Death and taxes may be life's only certainties, but for folks in one upscale island town, add iguanas. And another tax.
BOCA GRANDE, Fla. Death and taxes may be life's only certainties, but for folks in this upscale island town, add iguanas. And another tax.
In three decades, the resort community on Florida's Gulf Coast has been overrun by the black, spiny-tailed, nonnative lizards that demolish gardens, nest in attics and weaken beach dunes with burrows.
Last month, Lee County commissioners agreed to create a special tax for Boca Grande to cover costs of studying the infestation on the barrier island of Gasparilla, where scientists estimate there are up to 12,000 iguanas on the loose, more than 10 for every year-round resident.
The frustration here has led to frenzy. Bonnie McGee keeps a pellet gun by her door ready to take on the slithering enemy.
"They eat your flowers and their feces is everywhere," she said, adding that she's killed dozens. "Some people toss them in the canal and the hermit crabs feed on them."
Aaron Diaz, owner of Boca Grande's Barnichol hardware store, said he has sold 75 traps in the past three weeks alone.
"For some people, they've really taken over, climbing into attics, into vents and even into their toilets," he said.
County Commissioner Bob Janes doesn't know how much eradication will cost yet, so he's not sure how much the tax will be. He said the issue has finally come to a head.
"In 1988, there was talk of a program but people at that time thought they were kind of cute," Janes said. "They're no longer cute little guys. They're very pesky. They eat turtle and bird eggs and burrow into sand dunes. We could lose a lot of sand in a storm."
Kevin Enge, an exotic species expert with the Florida Fish and Wildlife Conservation Commission, said he believes the iguana was introduced to Boca Grande in the 1970s by a boat captain who brought a few from Mexico for his kids but released them when they grew too large. Their population exploded because each female iguana can lay up to 75 eggs a year.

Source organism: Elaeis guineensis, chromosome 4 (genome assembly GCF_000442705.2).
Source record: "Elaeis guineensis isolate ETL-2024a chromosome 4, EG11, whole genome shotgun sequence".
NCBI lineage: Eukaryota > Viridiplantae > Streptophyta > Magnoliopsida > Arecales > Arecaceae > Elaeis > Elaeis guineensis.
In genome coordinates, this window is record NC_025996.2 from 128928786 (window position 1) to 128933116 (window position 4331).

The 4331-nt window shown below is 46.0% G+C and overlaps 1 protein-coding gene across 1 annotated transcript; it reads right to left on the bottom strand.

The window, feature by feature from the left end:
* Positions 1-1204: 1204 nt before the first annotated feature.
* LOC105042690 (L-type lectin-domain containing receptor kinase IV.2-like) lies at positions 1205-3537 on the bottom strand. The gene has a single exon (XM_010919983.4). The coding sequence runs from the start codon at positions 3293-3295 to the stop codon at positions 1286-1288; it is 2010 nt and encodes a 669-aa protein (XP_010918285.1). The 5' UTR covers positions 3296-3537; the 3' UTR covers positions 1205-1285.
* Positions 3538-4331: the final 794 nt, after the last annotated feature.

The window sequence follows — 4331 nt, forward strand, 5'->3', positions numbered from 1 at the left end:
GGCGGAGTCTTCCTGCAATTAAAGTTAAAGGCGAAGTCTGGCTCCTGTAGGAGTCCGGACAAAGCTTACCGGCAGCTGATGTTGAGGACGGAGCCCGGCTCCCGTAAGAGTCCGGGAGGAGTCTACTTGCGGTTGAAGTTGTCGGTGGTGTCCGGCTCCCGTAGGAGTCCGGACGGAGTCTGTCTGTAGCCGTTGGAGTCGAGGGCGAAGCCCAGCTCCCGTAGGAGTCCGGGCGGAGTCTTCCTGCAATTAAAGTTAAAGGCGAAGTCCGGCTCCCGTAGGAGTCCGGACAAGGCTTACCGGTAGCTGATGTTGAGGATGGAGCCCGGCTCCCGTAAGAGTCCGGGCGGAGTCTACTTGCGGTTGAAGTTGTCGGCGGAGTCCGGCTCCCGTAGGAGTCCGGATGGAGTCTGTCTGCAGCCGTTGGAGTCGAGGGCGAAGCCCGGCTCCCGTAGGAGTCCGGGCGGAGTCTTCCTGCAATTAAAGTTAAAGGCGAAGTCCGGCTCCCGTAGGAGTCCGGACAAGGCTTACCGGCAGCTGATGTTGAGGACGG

The reptiles are found in a few other places in Florida, but nowhere in the numbers seen on Gasparilla Island, home to television renovator Bob Vila and a vacation spot for the Bush clan.
"There's no way you'll get rid of them all. Once they're established to that extent, it's a lost cause," Enge said.
The county hired Florida Gulf Coast University biologist Jerry Jackson to study the problem. He is worried the lizards aren't just a nuisance, but are destroying native habitat, spreading other invasive species through their droppings and endangering the town in the event of a hurricane.
"The majority of their burrows are in the dunes along the beaches," Jackson said. "We're threatening the human population on Gasparilla Island to the extent that the dunes are in danger of just disappearing with a storm surge."
The iguanas feed on the eggs of gopher tortoises, a species of "special concern" that the state says will likely to be bumped up to threatened in a few months as their population declines.
The lizards also carry salmonella.
"The disease organism alone could be a problem for native species, even for humans," Jackson said. "It's a zoo out there. It's an ecosystem gone crazy."
"We need some degree of iguana control here otherwise we're going to be up to our knees in them," said Gary Dutery, editor of the weekly Boca Beacon. His paper gets flooded with letters from residents.
"Iguanas are not human. They do not deserve humane treatment," resident Richard Zellner wrote. "As far as I am concerned, they can be burned, shot and mutilated."
Some have even made catching iguanas into a family outing. Boston resident Michael Mavilia, 49, owns a house on the island, so he spent a recent day with his family casting a fishing rod with a tiny green rubber worm toward the foundations of beach homes.
"This is a nice one," Mavilia said, pulling a writhing, two-foot iguana from a cage in his car trunk. "You should have seen us wrestling him in. It was like catching the big one."
Source: Associated Press